Ayka Addis Sees Ray of Hope from DBE




Ayka Addis Textile & Investment Group, which has seen massive losses for the past four years, has got support from the Development Bank of Ethiopia (DBE) board of directors.

DBE’s board has directed the management of the bank to assist in granting it a pre-shipment credit. The company owed the Bank 2.3 billion Br for the loan it has extended to Ayka in the form of project financing and working capital credit. The Bank’s management took a strict stand against the company citing its outstanding loan, repayment history and loan portfolio.

As the company is under stress, the Bank is extending assistance, according to Shiferaw Shigute, the board chairperson of the Bank and minister of Agriculture & Livestock. But he strongly argues that the Banks is not considering an option in pledging additional working capital to the company.

“The Bank is extending minor supports such as covering its export expenses,” Shiferaw told Fortune.

“The last time we got a pre-shipment credit was in February,” claims Yusuf Aydeniz president of Ayka Addis, that took 160 million Br then and expects to get an additional pre-shipment credit of 200 million Br, pre-export finance to enable the exporter to procure raw materials and carry out manufacturing processes.

Becoming operational after constructing a state-of-art manufacturing plant in 2010 with a total investment of 240 million dollars at Alemgena, 20Km west of Addis Abeba, the company could only manage to declare successful results for the first two years. Being the largest textile company, it is one of the companies which produce garment end to end starting form spinning, knitting, dyeing, printing, embroidering and packaging. It exports its products to Germany, Spain, the United States, Japan, France and Canada. Since becoming operational, it has generated 400 million dollars from export.

However, the company has been declaring losses for the past four years. It lost 615 million Br and 312.8 million Br in 2014 and 2015, respectively. It also had accumulated losses of 1.9 billion Br while having a paid-up capital of 678.9 million Br as of December 2015.

Based on its financial statement, experts define the company as one which should have dissolved years ago. Financial statement analysts also anticipate the company has a very slim chance to turn its massive loss around as it consumed more than three-quarters of its capital. Higher production costs, sales, distribution, administration and financing costs are the major reasons which pushed the company to losees. The president of Ayka claims that they are in the red for 50 million euros since 2013.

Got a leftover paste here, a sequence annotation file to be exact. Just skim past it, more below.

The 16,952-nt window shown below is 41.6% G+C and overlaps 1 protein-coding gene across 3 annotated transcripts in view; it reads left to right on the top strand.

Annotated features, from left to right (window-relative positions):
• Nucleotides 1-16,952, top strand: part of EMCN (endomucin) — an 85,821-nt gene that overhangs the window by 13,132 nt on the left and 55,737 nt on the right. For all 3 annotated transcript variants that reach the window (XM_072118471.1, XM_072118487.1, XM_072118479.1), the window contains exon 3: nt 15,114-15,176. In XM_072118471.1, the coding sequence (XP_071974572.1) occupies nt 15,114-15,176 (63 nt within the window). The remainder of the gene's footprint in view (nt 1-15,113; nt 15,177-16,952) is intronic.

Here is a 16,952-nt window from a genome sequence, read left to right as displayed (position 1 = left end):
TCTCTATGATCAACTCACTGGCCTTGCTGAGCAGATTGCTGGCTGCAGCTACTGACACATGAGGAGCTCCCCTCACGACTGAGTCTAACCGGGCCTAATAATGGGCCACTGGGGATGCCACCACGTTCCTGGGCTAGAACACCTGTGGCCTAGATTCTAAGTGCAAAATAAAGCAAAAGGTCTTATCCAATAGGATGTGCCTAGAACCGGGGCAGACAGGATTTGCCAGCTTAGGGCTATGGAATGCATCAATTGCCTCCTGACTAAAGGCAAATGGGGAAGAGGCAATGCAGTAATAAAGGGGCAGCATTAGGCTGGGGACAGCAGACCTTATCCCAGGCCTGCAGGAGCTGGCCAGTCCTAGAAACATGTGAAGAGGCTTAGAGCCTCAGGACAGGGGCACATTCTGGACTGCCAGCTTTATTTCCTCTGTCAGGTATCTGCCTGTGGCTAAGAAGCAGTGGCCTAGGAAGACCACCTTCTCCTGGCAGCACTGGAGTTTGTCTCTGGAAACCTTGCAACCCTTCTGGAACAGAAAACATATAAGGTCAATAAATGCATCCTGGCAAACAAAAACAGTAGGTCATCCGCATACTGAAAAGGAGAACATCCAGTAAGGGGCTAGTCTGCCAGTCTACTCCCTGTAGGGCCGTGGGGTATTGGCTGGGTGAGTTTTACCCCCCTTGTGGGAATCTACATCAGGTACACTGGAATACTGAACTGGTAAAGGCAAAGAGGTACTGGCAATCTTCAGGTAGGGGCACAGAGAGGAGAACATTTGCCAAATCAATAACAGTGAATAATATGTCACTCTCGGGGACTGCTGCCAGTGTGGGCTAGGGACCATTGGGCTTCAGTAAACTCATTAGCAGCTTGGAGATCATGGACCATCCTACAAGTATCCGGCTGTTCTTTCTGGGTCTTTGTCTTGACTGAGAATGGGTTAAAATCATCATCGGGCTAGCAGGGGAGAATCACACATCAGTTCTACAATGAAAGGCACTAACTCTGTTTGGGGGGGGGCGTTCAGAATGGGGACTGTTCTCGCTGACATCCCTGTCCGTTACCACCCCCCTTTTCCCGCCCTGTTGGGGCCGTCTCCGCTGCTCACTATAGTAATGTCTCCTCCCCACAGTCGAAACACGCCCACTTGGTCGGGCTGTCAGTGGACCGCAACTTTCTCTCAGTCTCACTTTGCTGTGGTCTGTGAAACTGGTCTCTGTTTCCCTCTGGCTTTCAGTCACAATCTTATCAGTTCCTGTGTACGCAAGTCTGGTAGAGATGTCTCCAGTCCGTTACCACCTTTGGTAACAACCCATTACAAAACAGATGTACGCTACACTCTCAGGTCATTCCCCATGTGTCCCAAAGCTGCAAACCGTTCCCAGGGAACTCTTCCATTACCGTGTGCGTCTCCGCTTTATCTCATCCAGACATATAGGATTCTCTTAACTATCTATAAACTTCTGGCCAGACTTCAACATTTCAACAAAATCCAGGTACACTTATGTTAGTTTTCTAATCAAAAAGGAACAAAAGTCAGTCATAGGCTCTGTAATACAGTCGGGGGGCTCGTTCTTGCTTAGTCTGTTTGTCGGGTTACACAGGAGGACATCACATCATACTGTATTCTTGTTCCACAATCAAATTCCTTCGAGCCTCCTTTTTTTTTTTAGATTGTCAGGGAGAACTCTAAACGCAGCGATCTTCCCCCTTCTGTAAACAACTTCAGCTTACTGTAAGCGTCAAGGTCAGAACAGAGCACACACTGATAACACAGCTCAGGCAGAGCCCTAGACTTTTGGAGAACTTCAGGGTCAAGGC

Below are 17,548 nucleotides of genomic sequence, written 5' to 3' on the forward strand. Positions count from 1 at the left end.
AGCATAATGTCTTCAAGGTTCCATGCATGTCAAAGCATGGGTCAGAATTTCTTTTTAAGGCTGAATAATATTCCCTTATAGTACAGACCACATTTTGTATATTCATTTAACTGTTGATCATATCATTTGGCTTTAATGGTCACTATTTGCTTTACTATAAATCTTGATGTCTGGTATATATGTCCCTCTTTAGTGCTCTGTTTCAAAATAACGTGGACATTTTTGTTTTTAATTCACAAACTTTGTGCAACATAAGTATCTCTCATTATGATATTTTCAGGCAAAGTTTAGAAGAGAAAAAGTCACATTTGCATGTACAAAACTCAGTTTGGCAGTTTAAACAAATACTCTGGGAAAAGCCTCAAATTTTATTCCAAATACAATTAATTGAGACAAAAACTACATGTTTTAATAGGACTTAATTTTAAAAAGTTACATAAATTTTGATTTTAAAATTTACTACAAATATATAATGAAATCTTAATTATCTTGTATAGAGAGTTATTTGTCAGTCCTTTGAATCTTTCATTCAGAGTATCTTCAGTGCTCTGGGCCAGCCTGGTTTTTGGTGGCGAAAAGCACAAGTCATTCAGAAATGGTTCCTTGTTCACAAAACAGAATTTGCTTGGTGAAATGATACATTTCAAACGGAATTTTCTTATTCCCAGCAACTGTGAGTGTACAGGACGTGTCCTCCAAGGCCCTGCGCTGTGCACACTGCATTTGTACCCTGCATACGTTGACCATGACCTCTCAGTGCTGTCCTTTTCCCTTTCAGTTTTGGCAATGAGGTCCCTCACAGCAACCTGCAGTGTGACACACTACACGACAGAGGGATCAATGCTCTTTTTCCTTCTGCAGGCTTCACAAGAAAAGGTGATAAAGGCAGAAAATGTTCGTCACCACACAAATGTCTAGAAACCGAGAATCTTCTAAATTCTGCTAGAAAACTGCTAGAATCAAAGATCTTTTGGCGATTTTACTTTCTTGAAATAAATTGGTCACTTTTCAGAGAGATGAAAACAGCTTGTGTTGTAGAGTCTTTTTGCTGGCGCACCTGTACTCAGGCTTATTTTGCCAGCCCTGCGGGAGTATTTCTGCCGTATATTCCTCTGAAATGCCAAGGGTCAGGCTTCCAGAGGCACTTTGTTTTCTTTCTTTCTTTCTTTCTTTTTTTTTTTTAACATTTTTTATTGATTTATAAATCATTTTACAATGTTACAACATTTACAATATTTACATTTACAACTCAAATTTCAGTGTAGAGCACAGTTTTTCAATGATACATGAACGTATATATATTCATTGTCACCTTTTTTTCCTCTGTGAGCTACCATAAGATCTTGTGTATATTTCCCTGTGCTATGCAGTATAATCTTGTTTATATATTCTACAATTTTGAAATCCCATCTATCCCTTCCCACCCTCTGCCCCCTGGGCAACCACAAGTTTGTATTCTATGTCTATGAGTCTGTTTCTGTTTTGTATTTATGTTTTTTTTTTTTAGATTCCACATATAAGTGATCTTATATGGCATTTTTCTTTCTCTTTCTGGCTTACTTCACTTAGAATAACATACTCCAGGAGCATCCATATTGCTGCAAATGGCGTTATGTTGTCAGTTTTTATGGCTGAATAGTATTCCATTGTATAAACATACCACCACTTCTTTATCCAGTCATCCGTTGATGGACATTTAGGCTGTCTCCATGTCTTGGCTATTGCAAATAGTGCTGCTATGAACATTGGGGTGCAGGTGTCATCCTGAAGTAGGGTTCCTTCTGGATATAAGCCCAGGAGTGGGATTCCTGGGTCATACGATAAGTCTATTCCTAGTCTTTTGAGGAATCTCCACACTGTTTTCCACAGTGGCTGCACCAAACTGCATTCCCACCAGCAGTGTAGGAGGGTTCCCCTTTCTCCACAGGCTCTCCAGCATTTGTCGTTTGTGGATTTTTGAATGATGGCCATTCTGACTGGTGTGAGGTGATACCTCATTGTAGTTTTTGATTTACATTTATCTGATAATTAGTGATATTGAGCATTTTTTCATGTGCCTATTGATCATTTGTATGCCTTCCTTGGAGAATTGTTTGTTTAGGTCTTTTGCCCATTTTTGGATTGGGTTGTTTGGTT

Recurrent power outage during 2013 and the following year and political unrest which outbroke in 2016 are the major reasons that led the company to losses, according to Yusuf, whose company currently operates with 6,500 employees.

The financial crises at the company would not continue after June, according to Yusuf, who explains that the country is in better stability and he is getting financial aids from foreign companies.

“We already got a five million euros credit from our clients in Germany, and we are now importing organic cotton,” he said. “Besides, we recently received an order amounting to seven million euros.”

The Sister company of Ayka Addis, Ayka Istanbul recently partnered with the government of Burkina Faso to construct an integrated cotton processing plant in Ouagadougou, with an estimated investment of 200 million dollars. Ayka Istanbul will have a 55pc stake in the venture, while the government of Burkina Faso will own the remaining. Four banks have already shown a willingness to finance the project.

The Banks decision in assisting the company is a costly measure from the financial point of view, according to Abdulmenan Mohammed, a financial expert with one and a half decade of experience.

“How long DBE supplies funds to a legally bankrupt and underforming entity?” He said. “Ayka needs a strategy that makes it profitable, which will enable it to recover from losing and settle its existing loan.”



By FASIKA TADESSE
FORTUNE STAFF WRITER

Published on Jun 02,2018 [ Vol 19 ,No 944]


SHARE :
               


Editorial

It is typical of incumbents to doggedly defend their economic policies...


Agenda

The Ethiopian Revenues & Customs Authority failed 29 billion Br short o...


Fineline

The speed at which Abiy Ahmed (PhD), chairman of th...


Commentary

The Central Committee of the ruling EPRDF has made the first move, exte...


Viewpoint

The ‘No war-No peace’ situation between Ethiopia and Eritrea –...


Opinion

The rate of change in Ethiopia is disorienting. It was just two weeks a...


View From Arada

There is a cost to a statist approach to economic development. It is no...


Editors Pick
















MEMBERS' LOGIN


ADVERTISEMENT

ADVERTISEMENT

 

SUBSCRIBE TO ADDISFORTUNE


//